Perfect ACT, SAT Scores Don't Guarantee Admission To Top Universities

With many high school seniors now receiving their final acceptance and rejection letters from some of the top-ranked schools in the country, perfection doesn’t guarantee a spot at Stanford, Princeton, or even Berkeley. As recently as five years ago, Stanford was rejecting about 69% of applicants with perfect SAT scores. A perfect score doesn’t come easy either — only 1% of students who take the SAT score a perfect 1600. Although top scores on either test are certainly special, admissions officers at elite universities are looking for something..... ahem ...... more special. Stanford calls its admissions screening “holistic” and is searching for “intellectual vitality” and extraordinary achievements among the piles of applicants. In fact, the university announced on Friday that it had accepted only 4.3% of its undergraduate applicants this year. Searching for the “secret sauce” of top-tier schools is causes many parents to hire outside college counselors, many for as much as $90 an hour. As we know from "Operation Varsity Blues” — the college entrance scandal involving two celebrities — some parents even resort to illegal means to get their kids into the top colleges. In the end, all counselors can do is stress to parents that there are hundreds of great universities to choose from, not just the Top 10.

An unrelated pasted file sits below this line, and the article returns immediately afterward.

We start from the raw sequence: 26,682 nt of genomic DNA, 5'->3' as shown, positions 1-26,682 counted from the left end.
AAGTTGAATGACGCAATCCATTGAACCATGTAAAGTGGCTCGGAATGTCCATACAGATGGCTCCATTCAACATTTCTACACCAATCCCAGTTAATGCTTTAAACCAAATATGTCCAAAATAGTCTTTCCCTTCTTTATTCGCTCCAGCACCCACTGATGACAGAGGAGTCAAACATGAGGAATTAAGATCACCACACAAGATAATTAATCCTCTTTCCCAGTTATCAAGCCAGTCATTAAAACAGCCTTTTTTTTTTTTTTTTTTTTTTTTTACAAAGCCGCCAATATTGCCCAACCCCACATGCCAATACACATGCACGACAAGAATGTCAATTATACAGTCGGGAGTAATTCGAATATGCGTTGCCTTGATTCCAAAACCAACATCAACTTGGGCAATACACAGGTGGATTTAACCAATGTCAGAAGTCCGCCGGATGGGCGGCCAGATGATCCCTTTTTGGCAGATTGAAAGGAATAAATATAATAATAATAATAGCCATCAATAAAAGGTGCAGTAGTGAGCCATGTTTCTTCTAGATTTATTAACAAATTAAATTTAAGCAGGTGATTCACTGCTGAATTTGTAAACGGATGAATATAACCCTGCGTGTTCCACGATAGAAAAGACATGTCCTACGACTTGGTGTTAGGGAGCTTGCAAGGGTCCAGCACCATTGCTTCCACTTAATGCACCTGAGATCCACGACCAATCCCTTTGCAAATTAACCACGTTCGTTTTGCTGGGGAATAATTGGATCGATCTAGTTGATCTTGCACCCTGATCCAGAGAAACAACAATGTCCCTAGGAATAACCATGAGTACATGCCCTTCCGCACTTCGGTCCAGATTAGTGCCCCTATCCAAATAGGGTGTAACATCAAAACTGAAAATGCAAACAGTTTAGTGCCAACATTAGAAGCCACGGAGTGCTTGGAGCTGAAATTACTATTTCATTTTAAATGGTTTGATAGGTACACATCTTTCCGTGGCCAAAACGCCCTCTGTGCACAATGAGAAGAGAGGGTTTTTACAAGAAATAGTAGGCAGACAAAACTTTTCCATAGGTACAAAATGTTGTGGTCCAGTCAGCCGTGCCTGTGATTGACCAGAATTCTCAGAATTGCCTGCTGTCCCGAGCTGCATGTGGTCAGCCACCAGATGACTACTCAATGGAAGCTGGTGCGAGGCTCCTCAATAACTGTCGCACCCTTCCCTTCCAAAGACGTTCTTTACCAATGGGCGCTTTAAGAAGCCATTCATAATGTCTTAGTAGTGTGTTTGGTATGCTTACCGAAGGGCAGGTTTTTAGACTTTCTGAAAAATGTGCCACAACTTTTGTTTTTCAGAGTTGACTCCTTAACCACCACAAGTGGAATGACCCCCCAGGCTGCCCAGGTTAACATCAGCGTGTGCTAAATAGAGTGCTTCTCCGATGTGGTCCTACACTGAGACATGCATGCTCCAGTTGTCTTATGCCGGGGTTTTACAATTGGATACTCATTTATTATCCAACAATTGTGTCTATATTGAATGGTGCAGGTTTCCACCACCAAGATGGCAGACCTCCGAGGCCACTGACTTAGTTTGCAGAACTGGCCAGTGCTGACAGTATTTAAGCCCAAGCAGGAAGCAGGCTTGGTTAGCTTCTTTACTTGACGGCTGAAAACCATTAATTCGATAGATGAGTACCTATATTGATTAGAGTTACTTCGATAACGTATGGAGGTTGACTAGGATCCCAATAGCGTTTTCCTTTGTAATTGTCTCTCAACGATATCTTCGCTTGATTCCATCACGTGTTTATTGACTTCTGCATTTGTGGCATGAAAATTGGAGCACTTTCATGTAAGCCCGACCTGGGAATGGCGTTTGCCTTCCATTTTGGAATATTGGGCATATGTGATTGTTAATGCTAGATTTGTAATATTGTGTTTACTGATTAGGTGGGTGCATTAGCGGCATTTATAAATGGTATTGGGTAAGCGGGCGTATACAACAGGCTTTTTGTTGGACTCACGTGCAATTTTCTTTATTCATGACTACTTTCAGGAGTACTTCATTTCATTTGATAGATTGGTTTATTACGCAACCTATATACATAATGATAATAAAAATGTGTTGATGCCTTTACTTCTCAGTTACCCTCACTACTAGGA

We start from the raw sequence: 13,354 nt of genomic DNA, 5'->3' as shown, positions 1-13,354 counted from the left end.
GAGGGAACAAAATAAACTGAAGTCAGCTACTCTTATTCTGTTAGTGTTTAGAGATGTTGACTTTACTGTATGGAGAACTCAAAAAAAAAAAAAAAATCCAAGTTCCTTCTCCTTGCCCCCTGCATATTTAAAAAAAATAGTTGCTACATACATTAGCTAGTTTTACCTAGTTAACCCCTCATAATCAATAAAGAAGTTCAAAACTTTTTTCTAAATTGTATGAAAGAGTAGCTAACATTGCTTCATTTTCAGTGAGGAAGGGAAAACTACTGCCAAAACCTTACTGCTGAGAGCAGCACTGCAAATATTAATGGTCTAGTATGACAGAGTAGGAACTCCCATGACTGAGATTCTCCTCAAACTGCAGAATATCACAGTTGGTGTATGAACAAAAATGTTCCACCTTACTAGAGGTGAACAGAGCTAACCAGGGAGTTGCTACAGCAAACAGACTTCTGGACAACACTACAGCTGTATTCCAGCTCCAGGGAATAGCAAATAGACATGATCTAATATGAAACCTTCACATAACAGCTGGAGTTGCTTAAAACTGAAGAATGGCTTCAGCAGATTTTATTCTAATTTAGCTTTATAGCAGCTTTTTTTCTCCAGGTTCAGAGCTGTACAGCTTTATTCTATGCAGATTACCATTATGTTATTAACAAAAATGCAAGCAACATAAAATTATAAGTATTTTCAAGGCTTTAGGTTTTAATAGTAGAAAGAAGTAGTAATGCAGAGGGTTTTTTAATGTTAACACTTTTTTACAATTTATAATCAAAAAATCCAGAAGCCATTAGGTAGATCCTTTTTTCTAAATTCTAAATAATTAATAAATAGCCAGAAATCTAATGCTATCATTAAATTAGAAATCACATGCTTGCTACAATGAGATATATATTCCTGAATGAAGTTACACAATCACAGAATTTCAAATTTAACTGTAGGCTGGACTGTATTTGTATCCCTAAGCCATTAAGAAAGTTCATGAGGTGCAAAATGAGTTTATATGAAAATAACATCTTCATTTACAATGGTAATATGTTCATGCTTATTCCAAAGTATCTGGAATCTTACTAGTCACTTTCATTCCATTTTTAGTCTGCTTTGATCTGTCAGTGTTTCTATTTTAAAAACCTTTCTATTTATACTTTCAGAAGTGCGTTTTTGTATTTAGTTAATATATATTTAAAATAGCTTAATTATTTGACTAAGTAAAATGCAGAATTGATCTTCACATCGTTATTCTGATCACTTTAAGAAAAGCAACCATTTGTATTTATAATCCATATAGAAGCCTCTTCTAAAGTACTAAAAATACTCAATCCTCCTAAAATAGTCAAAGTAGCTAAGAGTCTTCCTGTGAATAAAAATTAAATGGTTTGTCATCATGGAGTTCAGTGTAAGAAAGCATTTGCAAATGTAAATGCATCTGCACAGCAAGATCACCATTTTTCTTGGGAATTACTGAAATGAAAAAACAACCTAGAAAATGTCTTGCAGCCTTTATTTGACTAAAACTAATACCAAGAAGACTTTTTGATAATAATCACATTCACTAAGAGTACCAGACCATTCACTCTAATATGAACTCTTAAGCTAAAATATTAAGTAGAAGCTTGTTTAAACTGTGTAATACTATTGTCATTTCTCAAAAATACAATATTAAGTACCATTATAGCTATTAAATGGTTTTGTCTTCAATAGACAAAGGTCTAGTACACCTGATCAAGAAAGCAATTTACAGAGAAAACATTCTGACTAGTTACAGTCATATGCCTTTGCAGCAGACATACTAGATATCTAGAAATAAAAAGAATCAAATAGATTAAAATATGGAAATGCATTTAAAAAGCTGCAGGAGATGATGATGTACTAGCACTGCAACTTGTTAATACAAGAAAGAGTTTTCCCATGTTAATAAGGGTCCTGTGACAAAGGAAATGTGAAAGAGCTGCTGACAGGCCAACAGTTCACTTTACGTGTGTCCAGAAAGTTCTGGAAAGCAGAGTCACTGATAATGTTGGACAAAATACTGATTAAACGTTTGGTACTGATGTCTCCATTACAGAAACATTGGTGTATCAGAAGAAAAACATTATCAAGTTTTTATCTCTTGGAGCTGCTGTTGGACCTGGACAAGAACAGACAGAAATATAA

Thursday, Sept. 24, 2020

Thursday, Sept. 24, 2020

On This Day

1869 - Thousands of businessmen were financially ruined after a panic on Wall Street. The panic was caused by an attempt to corner the gold market by Jay Gould and James Fisk.

Fact of the Day

In Japan, if a working day falls between two public holidays, that working day becomes an additional holiday by law, also known as “Citizen’s Holiday.”

Nature Oddities

When jaguars eat the leaves of the yaje plant, the are affected in much the same way as domesticated cats are affected by catnip.

Food and Drink

Tater tots were invented in 1953 when Ore-Ida founders were trying to figure out what to do with leftover slivers of cut-up potatoes. The product was first offered commercially in stores in 1956.
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